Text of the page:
“History does not repeat; but it does rhyme.”

– Mark Twain

You’ll never hear me claiming to be an economist or historian, but I am often asked to share my opinion on real estate from time to time. I am thankful to share my experience and insight for the benefit of others, and the industry. With that warm introduction, allow me to make some controversial assertions.

Commercial real estate is narrow in its focus, and extremely broad in its scope. I’m not sure if ‘extremely’ is a descriptive enough word. The ‘Commercial Property’ identifier spans the universe of real estate to generalize: office, industrial, retail, multifamily, hotels, land (agriculture, parking garage, etc.), special purpose (car wash, self-storage, etc.), mortgage lending (on all of the above, including single-family residential).

Within this vast assortment of parcels, plats, and tracts are a myriad of operations, offerings, and obligations — most of which are unregulated, under-regulated, non-conforming, or exempt securities offerings. This, accompanied with problematic pricing indexes, and the commercial real estate market appears to be propped up by several unsustainable legs that may be showing signs of stress fracture.

The Regulatory Overhaul

The financial crisis of 2007–2008 resulted in what is coined as the Great Recession and is considered by many economists to have been the worst financial crisis since the Great Depression of the 1930s. One of the largest contributing factors began in 2007 with a crisis in the {subprime} single-family residential mortgage market and its derivatives- packaged as Mortgage Backed Securities (MBS).

From a 30,000 foot view it’s simple to predict what would happen when under-regulated consumer banks deployed excessive risk-taking strategies, offering more loans to more people — it inevitably creates more buyers for the same amount of properties. The result leads to frenzied bidding wars, inflated pricing, fabricated or over-zealous appraisals, opportunistic brokers, etc.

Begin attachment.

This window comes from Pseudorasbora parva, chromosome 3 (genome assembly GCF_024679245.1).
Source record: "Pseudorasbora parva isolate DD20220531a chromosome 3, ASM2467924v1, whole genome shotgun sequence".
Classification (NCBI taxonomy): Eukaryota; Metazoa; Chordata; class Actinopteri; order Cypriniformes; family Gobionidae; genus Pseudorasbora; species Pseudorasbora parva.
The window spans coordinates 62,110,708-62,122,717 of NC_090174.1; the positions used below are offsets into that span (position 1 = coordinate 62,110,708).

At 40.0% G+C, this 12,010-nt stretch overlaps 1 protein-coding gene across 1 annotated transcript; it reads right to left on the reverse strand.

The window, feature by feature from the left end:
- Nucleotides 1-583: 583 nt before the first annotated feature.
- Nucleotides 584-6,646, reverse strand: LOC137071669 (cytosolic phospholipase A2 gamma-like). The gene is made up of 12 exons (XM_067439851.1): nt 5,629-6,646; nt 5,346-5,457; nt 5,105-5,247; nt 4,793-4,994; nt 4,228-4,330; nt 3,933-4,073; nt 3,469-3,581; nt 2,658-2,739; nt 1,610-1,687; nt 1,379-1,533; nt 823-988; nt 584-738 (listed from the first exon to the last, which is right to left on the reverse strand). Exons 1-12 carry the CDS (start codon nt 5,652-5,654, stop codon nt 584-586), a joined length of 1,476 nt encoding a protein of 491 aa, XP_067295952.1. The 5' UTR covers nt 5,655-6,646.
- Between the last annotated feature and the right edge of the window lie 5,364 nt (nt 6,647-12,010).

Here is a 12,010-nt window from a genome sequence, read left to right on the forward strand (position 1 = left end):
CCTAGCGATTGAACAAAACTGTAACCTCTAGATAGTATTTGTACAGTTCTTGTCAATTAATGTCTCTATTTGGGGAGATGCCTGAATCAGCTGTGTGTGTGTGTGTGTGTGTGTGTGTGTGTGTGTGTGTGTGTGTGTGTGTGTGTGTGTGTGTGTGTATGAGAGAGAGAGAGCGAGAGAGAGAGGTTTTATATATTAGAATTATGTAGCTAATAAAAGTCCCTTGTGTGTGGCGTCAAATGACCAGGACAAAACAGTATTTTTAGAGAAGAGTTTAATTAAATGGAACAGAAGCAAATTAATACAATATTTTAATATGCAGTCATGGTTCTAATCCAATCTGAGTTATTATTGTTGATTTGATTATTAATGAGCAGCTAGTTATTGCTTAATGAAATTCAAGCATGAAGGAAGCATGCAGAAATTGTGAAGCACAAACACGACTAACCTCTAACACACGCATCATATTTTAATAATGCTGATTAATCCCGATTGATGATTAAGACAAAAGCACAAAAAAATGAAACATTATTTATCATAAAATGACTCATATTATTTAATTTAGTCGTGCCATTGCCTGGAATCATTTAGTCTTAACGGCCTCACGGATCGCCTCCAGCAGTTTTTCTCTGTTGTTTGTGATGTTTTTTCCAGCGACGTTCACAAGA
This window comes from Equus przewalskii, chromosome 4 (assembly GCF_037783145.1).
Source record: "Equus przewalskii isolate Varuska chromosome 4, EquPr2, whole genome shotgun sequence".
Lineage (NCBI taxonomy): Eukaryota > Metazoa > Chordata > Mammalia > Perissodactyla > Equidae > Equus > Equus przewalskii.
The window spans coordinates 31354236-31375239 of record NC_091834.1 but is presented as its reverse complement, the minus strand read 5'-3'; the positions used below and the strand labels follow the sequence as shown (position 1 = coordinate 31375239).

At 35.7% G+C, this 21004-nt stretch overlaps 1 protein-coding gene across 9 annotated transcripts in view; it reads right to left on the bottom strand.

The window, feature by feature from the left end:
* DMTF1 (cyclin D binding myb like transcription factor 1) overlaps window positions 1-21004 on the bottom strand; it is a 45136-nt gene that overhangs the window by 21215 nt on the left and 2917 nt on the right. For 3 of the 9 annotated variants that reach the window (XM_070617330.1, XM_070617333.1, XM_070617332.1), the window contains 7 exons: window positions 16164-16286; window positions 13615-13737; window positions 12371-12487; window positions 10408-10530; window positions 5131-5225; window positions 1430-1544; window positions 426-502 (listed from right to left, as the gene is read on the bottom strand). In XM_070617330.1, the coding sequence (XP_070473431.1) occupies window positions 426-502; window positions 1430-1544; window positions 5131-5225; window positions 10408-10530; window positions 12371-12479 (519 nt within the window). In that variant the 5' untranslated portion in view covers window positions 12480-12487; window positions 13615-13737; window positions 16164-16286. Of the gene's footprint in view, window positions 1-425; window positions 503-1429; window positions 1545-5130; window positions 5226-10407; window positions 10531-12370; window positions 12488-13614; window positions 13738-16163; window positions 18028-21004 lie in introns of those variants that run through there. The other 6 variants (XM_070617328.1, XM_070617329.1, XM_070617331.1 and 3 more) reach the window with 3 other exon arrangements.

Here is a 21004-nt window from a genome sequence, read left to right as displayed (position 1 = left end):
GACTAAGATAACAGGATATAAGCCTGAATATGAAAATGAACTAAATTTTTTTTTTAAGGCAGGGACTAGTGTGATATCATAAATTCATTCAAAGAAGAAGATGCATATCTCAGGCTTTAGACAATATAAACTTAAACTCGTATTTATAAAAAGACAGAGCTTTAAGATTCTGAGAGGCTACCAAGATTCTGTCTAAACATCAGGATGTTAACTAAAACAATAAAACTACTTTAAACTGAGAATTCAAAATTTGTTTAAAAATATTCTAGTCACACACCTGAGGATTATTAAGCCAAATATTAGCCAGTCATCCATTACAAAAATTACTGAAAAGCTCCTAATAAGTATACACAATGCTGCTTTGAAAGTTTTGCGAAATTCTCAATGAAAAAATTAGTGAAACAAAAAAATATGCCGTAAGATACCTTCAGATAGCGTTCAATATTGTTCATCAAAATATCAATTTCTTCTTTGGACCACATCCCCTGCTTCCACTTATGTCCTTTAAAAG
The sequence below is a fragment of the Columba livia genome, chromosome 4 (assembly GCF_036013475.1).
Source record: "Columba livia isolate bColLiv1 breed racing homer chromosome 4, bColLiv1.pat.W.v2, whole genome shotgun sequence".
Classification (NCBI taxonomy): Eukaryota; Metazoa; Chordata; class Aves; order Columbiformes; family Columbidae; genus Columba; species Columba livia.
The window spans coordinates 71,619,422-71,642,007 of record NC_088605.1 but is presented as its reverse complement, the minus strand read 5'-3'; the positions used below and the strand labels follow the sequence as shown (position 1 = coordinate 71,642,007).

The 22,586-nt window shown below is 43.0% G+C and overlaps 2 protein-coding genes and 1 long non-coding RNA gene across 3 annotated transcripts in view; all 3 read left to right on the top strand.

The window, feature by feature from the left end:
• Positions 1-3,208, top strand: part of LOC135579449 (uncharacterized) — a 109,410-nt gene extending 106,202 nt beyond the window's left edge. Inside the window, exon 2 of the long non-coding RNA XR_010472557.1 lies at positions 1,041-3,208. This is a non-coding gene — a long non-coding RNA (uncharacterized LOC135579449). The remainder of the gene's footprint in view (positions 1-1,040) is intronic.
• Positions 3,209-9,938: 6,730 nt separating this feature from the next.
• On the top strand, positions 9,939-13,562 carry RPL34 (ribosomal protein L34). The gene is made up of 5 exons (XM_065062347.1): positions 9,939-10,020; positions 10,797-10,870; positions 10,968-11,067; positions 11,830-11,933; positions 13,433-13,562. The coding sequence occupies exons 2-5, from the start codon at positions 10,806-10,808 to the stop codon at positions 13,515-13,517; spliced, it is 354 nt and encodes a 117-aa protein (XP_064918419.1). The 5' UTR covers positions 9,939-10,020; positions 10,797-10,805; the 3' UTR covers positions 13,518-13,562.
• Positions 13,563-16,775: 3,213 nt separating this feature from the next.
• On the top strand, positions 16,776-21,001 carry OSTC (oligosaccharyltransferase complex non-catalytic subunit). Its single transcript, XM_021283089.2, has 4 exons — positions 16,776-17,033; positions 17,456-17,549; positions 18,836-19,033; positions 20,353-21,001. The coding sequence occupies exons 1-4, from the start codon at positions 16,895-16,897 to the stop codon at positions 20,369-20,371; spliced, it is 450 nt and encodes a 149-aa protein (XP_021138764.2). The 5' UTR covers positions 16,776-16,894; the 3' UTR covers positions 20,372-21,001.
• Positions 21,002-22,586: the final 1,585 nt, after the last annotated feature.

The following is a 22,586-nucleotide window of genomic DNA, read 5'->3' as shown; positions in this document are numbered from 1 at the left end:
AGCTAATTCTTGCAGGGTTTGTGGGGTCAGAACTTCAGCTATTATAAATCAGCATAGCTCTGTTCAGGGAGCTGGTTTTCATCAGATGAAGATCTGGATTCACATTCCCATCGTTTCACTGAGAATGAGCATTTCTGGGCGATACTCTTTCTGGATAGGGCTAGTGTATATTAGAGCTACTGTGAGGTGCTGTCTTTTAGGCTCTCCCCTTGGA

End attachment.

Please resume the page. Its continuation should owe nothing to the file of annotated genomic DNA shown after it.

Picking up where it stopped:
Just as the derivatives compounded, so did the consequences — which developed into a full-blown international banking crisis with the collapse of many investment banks, and trusted depository banking institutions.

Tracing the steps back to the source, authorities responded aggressively to the over-leveraged single-family mortgage market, making substantial changes to all federal financial regulatory agencies, and almost every part of the nation’s financial services industries. This is known as the Dodd–
Frank Wall Street Reform and Consumer Protection Act.

These reforms have proven to be worthwhile in preventing history from repeating itself in the single-family mortgage marketplace, but what about the commercial markets?

The Crowdfunding Effect: Unregulated Underwriting

Following the economic downturn and decrease in small business activity from the wake of the 2008 financial crisis, congress considered a number of solutions to help spur economic growth. The Jumpstart Our Business Startups Act, or JOBS Act, is a law intended to encourage funding of small businesses in the United States by easing many of the country’s securities regulations.

The JOBS Act substantially changed a number of laws and regulations making it easier for companies to either go public, or to raise capital privately and stay private longer. Changes include exemptions for crowdfunding- a more useful version of Regulation A, general solicitation allowance for Regulation D Rule 506(c) offerings, and an easier path to registration of an initial public offering (IPO) for emerging growth companies. Title III, also known as the CROWDFUND Act, has drawn the most public attention because it creates a way for companies to use crowdfunding to issue securities; something that was not previously permitted.

The underlying intention of the JOBS Act was the bolstering of start-up companies, further funding for existing companies with alternative financing options (unrelated to banking institutions), and to substantially increase the job opportunities of a very unemployed America.